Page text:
Python trie with defaultdict trick


  • 4
    S
    from collections import defaultdict
    
    def _trie():
        return defaultdict(_trie)
    
    TERMINAL = None
    
    class WordDictionary(object):
        def __init__(self):
            self.trie = _trie()
    
        def addWord(self, word):
            trie = self.trie
            for letter in word:
                trie = trie[letter]
            trie[TERMINAL]
    
        def search(self, word, trie=None):
            if trie is None:
                trie = self.trie
            for i, letter in enumerate(word):
                if letter == '.':
                    return any(self.search(word[i+1:], t) for t in trie.itervalues())
                if letter in trie:
                    trie = trie[letter]
                else:
                    return False
            return TERMINAL in trie
    

    Very similar with the other trie-based solution but uses a less known defaultdict trick to make tries easier to build.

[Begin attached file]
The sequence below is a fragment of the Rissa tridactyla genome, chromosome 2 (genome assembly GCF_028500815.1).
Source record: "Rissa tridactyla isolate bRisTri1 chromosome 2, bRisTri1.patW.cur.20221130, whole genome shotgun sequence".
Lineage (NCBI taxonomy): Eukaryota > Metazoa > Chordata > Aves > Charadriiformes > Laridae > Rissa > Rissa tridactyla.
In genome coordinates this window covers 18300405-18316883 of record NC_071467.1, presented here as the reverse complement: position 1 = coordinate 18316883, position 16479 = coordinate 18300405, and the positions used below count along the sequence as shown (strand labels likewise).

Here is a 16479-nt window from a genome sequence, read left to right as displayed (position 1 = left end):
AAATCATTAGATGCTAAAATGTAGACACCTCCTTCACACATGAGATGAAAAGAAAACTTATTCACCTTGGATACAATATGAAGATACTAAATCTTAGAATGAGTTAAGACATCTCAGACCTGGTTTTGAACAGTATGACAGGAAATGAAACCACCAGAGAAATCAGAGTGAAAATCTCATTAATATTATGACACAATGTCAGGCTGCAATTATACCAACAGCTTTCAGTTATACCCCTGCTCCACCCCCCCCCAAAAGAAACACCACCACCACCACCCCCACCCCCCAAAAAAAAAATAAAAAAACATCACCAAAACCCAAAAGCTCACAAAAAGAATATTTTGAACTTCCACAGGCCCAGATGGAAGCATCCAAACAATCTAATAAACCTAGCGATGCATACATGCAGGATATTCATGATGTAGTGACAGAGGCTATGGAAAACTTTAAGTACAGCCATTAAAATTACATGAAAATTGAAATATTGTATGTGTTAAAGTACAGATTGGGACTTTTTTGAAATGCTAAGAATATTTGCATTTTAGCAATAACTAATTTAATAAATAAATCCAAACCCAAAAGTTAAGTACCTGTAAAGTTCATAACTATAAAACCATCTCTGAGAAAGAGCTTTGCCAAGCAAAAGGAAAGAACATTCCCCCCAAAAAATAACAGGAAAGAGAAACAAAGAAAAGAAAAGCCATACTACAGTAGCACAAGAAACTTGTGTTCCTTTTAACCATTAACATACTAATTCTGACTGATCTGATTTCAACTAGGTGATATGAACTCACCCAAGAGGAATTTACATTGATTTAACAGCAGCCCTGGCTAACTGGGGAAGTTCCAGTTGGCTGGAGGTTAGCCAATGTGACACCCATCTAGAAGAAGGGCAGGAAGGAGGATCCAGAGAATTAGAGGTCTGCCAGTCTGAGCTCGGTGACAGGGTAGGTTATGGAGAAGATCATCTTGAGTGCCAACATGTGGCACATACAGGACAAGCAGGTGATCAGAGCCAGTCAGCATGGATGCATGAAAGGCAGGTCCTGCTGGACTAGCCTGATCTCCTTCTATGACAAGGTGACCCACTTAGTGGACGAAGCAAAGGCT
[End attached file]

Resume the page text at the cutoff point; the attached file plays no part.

• 0
    T

    How does this prevent the value associated with key TERMINAL from showing up in t? It looks like it'll call search with trie=trie[TERMINAL]. If that's true and the pattern is longer than the depth at which this happens, then enumerate would still try to continue matching from the root (trie is None falls back to self.trie) in the next level of recursion.


  • 0
    Z

    @TWiStErRob I realize that this is a very old post. But just in case anyone would see this. trie[TERMINAL] is not None. It is an empty _trie. So it will not fall back to self.trie.


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